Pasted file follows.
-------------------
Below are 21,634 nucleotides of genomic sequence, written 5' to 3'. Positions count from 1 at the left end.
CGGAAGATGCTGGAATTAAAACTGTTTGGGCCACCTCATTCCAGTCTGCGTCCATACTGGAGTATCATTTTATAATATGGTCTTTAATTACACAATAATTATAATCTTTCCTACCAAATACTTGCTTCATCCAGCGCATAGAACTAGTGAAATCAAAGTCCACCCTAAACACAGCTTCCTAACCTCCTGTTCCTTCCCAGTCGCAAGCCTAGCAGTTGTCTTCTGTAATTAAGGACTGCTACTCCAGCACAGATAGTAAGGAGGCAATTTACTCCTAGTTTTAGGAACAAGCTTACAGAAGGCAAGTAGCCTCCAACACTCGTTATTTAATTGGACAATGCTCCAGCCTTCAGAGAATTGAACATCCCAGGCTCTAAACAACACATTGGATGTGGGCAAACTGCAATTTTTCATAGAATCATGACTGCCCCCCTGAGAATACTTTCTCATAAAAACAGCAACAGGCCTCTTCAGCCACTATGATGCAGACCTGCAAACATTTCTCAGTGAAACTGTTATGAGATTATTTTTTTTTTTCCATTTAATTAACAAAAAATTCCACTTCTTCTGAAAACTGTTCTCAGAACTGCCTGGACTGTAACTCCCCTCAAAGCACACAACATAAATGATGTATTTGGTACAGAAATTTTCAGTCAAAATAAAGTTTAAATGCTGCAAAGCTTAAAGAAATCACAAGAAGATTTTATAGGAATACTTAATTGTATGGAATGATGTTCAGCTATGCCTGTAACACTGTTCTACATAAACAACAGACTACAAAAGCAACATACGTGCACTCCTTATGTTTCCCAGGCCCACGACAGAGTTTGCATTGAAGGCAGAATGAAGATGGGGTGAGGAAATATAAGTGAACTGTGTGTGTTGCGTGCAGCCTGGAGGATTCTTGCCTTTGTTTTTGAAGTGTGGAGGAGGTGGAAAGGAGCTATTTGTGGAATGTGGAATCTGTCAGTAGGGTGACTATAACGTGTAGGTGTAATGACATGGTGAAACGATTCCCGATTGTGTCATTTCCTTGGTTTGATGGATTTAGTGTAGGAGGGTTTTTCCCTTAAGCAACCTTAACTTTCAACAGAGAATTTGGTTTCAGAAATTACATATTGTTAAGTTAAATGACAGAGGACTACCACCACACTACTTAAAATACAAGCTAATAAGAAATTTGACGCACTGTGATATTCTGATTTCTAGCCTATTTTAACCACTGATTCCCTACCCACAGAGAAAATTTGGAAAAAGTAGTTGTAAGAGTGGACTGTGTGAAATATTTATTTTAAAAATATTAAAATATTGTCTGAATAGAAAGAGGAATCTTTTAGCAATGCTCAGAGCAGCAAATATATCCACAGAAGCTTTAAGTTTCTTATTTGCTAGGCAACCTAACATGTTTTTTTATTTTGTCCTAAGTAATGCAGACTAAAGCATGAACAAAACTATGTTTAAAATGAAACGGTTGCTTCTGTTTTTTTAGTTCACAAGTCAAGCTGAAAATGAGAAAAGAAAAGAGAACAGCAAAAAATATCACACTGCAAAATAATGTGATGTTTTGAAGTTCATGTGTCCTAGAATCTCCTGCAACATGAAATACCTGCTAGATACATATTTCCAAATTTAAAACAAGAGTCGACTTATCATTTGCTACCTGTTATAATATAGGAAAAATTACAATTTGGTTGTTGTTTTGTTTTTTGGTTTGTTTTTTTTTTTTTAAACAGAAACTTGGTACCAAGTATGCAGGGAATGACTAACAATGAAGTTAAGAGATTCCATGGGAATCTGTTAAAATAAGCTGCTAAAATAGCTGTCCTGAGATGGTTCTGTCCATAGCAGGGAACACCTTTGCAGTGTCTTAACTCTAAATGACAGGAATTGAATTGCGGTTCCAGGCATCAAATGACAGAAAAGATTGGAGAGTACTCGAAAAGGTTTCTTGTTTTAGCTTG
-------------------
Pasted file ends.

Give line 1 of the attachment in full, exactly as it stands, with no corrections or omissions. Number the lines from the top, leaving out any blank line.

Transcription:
Below are 21,634 nucleotides of genomic sequence, written 5' to 3'. Positions count from 1 at the left end.